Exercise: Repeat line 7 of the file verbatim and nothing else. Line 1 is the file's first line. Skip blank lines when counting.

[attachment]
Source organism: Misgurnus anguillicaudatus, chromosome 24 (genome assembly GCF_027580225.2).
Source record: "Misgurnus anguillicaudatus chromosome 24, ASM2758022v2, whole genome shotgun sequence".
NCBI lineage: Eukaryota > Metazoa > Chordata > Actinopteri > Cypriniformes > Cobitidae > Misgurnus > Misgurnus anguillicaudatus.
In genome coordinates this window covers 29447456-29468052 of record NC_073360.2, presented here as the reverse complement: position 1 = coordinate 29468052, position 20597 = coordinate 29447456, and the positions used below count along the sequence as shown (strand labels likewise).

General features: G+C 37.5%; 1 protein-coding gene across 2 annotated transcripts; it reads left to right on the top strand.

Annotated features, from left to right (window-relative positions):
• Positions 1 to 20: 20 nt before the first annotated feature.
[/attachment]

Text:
• Positions 1 to 20: 20 nt before the first annotated feature.